Developing a stronger vertical orientation tends to work best through the cultivation of imagery. While you can get some benefit out of simply thinking “There’s no place like up,” most people find that creating more detailed imagery helps them make progress faster.  Below are a few examples of such imagery which you can use as is or to inspire your own imagery.

Accessing Up

My favorite image for accessing up is a variation on Christmas ornaments.  Imagine a string suspending you from the ceiling or some other imagined point above you.  Start with the idea of a string attached to the top of your head that is being pulled gently upwards.  As it pulls upwards, allow your body to hang from the string, dangling freely beneath your head.  Notice if your spine or neck lengthen or relax and how your weight shifts on your feet.  As you get comfortable with the lifted feeling in your spine, you can begin to play with adding imaginary strings to the arms, legs, feet, and hands, imagining yourself as a marionette.

Up imagery can also be used to exhance down movements.  Most of us find our shoulders creeping up towards our ears in times of stress.  In such situation, it can be difficult to directly push the shoulders back and down.  However, allowing your shoulders to actively rise up can prime them to relax and sink back to a less strained position.  To try this, create an image of your shoulders being suspended from strings then imagine the strings pulling upward, lifting your shoulders towards your head.  Settle into this lifted feeling for a few breaths, then slowly imagine the strings releasing downward and allow the weight of your shoulders and arms arms to sink with them.  Keep imagining the strings slowly releasing downward until you reach an end point and notice if your shoulders have changed position.

Accessing Down

Down is an idea that shows up a lot in Lindy.  Concepts like pulse, using the floor, and counter-balance all require use of down energy, typically in ways that we don’t necessarily practice in daily life.  I find most people can conceptually understand the idea of using the floor or grounding, but it frequently takes some deeper work to be able to feel down energy for themselves and understand it on a visceral level.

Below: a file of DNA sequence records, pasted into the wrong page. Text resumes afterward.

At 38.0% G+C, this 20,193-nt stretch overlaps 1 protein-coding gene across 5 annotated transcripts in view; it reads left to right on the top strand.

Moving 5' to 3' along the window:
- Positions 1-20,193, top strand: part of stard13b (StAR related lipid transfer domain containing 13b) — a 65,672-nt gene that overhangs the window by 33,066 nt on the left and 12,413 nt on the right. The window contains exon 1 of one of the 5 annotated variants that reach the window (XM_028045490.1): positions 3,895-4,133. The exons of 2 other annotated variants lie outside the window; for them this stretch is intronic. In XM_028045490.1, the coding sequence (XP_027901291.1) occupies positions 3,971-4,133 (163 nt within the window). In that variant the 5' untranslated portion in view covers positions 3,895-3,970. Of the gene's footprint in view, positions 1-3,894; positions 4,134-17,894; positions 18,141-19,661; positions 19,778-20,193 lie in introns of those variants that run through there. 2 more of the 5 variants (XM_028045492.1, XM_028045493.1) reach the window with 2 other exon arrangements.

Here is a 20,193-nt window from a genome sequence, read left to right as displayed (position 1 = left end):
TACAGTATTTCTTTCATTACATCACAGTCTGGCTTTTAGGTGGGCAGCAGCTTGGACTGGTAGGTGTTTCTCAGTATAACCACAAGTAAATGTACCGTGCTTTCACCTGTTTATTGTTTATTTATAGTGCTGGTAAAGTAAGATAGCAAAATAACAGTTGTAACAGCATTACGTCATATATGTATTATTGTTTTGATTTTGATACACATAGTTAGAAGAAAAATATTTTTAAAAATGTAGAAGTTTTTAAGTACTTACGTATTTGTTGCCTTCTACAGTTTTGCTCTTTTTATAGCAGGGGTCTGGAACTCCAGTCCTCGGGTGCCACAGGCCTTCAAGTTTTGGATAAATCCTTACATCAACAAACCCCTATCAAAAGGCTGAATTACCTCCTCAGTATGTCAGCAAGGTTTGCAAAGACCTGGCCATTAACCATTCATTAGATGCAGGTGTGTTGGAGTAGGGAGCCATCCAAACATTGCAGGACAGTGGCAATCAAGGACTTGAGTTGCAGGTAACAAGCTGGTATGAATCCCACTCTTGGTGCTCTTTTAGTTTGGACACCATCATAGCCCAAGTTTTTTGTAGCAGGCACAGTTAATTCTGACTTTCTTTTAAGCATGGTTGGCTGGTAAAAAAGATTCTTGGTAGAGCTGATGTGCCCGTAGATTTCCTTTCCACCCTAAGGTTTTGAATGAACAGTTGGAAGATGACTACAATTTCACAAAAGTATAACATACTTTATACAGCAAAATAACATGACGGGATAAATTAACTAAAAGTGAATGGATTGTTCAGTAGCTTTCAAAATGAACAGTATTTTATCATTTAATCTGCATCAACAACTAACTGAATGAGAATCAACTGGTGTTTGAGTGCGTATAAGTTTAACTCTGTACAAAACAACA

The image I like to use to access down energy is growing roots.  Start from standing or sitting, preferably in bare feet and a comfortable position.  Imagine your feet or your tailbone beginning to grow long tap roots down into the floor.  Allow the image of the roots to expand at it’s own pace and notice if your posture shifts or settles in reaction to the image of roots.  As they grow, you can imagine the roots going deeper or spreading outward with a wider reach.  Allow the root image to expand to a comfortable distance and settle into it for a minute or two.  Notice any energetic or emotional shifts, for instance many people find a strong down image helps foster a sense of calm and stability.

As you gain confidence with the down imagery, you can start taking it into motions like walking, imaging roots reaching into the ground with each step.  The better you get at pushing or rooting through the ground this way, the more it can support upward movements as well.  For instance, in jumping, you can get more height by pushing off the floor as if you were pushing through it rather than pushing at the surface of it.  And serious power lifters derive their power in moves like squats not just from pushing at the floor but pushing through it.

How these images work

The general concept of these images is to help create attention beyond the physical confines of your body.  This expanded attention helps gives you more sensory input which helps with orienting motion and creating extension in movements.  By expanding the sense of space that your body can move in, more of your muscle becomes active in creating motion and the outward attention helps to activate deep postural muscles.  The more comfortable your sensory system is extending attention beyond your body, the more readily your body will create action into those spaces.

While these exercises may not immediately seem dance related, the concepts they help you access can be seen in many great dancers.  They won’t make you an amazing dancer overnight, but consistent practice will help open up new avenues for movement and expression.

I would like to leave you with an image of what is possible with this sort of expansive attention and presence.  Mikhail Baryshnikov at 5′ 6″ was not a large man, but his immense presence on stage gave him an amazing ability to seem as if he could fill the whole space with his dancing alone.  I could go into detail describing this, but I think it’s best to let his dancing do the talking.